Reducing Intake of Sugar-Sweetened Beverages Reduces Weight Gain in Children
Interventions aimed at replacing sugar-sweetened beverages with sugar-free drinks reduced weight gain in normal-weight and obese or overweight children and adolescents.
Sugar-sweetened beverages are a substantial source of caloric intake in children. Two randomized studies examined the effect of reducing sugar-sweetened beverages on weight gain in children and adolescents.
In the first study, researchers randomized 641 normal-weight Dutch schoolchildren (age range, 4 years 10 months to 11 years 11 months) who regularly drank sugary drinks to receive one can (8 ounces) per day of either a sugar-sweetened, noncarbonated beverage (104 kcal/day) or a similar-tasting, noncaloric, artificially sweetened beverage for 18 months. At the end of the study, children in the sugar-free group gained significantly less weight and body fat than those in the sugar group (mean weight gain, 6.35 kg vs. 7.37 kg).
In the second study, researchers in Boston randomized 224 overweight and obese adolescents who regularly consumed sugar-sweetened drinks to receive home delivery of bottled water and diet beverages every 2 weeks for 1 year, along with monthly motivational telephone calls with parents and three check-in visits. The intervention group also received written messages by mail with instructions to drink the delivered beverages and not drink sugar-sweetened drinks. The control group received supermarket gift cards. At 1 year, consumption of sugar-sweetened beverages in the intervention group declined to nearly zero and was significantly less than in the control group. Gains in body-mass index (BMI) were significantly smaller in the intervention group at 1 year but not at 2 years. However, the intervention resulted in significantly smaller gains in BMI and body weight at both 1 and 2 years among Hispanic adolescents.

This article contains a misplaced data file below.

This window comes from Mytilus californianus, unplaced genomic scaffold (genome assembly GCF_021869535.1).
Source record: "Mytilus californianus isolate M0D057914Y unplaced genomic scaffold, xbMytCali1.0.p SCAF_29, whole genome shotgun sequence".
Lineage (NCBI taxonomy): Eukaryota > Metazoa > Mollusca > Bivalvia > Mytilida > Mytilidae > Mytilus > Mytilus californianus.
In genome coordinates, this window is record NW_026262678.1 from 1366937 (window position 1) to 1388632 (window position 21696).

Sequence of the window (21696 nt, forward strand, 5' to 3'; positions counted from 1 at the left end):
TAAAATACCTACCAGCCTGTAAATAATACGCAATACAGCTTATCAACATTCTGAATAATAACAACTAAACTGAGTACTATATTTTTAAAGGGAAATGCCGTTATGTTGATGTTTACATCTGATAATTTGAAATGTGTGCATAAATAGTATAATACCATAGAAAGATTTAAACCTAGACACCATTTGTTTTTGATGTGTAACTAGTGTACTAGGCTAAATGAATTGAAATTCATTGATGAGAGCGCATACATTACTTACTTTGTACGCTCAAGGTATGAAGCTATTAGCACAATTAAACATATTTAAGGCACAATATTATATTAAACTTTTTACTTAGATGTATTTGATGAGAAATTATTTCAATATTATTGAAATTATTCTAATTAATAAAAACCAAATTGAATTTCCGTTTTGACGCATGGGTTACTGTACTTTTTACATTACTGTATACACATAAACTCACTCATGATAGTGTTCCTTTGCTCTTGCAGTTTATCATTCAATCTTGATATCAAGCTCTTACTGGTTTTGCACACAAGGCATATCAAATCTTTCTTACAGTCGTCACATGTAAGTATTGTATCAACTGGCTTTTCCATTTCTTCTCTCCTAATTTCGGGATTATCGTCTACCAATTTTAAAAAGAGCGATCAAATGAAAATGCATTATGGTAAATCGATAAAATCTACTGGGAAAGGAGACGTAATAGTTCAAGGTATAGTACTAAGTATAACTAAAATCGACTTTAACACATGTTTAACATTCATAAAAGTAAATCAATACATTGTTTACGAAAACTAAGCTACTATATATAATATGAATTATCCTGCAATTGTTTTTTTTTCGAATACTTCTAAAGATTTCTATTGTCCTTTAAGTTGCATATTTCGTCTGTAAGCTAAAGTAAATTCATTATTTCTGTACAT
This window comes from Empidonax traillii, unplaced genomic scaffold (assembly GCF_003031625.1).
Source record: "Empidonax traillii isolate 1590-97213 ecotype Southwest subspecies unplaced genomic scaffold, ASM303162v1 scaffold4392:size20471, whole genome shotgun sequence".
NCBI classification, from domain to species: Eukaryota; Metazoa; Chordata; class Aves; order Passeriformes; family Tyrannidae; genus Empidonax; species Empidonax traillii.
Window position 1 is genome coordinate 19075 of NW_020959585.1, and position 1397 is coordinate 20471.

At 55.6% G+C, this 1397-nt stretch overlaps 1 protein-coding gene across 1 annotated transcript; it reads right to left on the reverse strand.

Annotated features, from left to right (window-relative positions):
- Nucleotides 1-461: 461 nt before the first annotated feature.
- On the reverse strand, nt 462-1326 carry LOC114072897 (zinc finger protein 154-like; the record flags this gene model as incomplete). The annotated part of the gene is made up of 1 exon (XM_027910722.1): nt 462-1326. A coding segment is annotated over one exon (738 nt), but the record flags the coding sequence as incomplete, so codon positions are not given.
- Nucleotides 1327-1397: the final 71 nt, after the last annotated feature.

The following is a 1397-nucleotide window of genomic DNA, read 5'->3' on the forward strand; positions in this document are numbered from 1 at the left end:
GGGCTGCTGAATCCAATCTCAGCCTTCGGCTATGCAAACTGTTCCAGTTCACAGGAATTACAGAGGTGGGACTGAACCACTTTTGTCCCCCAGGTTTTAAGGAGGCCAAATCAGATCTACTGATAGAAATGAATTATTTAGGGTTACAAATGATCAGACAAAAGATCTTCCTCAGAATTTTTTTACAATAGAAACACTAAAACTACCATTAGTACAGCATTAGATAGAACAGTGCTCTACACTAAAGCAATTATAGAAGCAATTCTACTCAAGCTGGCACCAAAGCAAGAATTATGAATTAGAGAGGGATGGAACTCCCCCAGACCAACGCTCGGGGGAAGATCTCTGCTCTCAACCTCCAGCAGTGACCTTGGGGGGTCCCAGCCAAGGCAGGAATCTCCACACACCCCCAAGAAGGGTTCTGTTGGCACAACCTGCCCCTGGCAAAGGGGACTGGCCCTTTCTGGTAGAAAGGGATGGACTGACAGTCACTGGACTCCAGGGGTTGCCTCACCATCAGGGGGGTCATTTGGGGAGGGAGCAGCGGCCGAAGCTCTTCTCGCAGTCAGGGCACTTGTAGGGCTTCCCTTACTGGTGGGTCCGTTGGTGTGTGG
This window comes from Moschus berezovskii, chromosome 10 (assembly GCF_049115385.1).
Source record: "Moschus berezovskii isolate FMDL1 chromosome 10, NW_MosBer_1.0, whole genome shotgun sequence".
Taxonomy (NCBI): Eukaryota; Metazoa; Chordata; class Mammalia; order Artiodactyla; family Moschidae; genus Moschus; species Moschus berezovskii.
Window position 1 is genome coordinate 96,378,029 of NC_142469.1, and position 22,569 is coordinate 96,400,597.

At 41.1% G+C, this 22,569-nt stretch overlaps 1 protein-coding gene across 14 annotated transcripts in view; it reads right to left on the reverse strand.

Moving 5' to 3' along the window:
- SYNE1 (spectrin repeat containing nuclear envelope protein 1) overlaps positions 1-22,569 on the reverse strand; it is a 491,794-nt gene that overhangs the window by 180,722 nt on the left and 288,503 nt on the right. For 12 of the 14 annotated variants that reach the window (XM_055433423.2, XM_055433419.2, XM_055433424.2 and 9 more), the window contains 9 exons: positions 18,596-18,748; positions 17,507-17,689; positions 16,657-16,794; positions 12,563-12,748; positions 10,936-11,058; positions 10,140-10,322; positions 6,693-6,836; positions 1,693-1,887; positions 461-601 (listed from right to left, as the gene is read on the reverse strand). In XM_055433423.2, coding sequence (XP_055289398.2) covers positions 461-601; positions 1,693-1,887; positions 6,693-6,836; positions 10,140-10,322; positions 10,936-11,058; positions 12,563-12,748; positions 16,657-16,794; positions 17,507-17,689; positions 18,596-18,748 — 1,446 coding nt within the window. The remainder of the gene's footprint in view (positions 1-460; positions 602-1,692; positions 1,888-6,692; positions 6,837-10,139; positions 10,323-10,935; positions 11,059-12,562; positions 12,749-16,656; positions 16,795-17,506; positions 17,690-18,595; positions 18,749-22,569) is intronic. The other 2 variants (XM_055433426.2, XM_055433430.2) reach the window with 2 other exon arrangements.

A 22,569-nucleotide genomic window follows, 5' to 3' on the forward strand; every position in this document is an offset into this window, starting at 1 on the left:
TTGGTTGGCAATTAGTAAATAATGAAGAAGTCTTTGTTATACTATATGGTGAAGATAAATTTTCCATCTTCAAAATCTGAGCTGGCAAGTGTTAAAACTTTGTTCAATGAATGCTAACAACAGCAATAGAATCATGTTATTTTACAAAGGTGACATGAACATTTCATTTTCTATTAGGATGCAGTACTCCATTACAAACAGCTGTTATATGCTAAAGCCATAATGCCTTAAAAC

Comment: Although the results of these two studies are not surprising, they demonstrate that reducing intake of sugar-sweetened beverages can reduce weight gain in normal-weight and obese or overweight children and adolescents. Furthermore, in the adolescent intervention trial, providing education and healthier alternative beverages for 1 year had continued dietary effects at 2 years in some adolescents.
Published in Journal Watch Pediatrics and Adolescent Medicine September 26, 2012
de Ruyter JC et al. A trial of sugar-free or sugar-sweetened beverages and body weight in children. N Engl J Med 2012 Sep 21; [e-pub ahead of print]. (http://dx.doi.org/10.1056/NEJMoa1203034)
Ebbeling CB et al. A randomized trial of sugar-sweetened beverages and adolescent body weight. N Engl J Med 2012 Sep 21; [e-pub ahead of print]. (http://dx.doi.org/10.1056/NEJMoa1203388)
- Only fructose or any sugar
Sandeep Saluja, 27 Sep 2012 9:13 AM EST
Specialty: Internal Medicine
It would need clarification if the culprit is only fructose or any sugar. Would it help if the beverages are... [more]
- sweetend beverages
sandeep julka, hospital, 27 Sep 2012 9:13 AM EST
Specialty: Endocrinology Diabetes Metab
The west has come full circle and now knows the adverse effects of the these drinks. We in India have... [more]
S R, 1 Oct 2012 11:13 AM EST
Watch YouTube video of dr lustig at UCSF for a thorough explanation of fructose etc.
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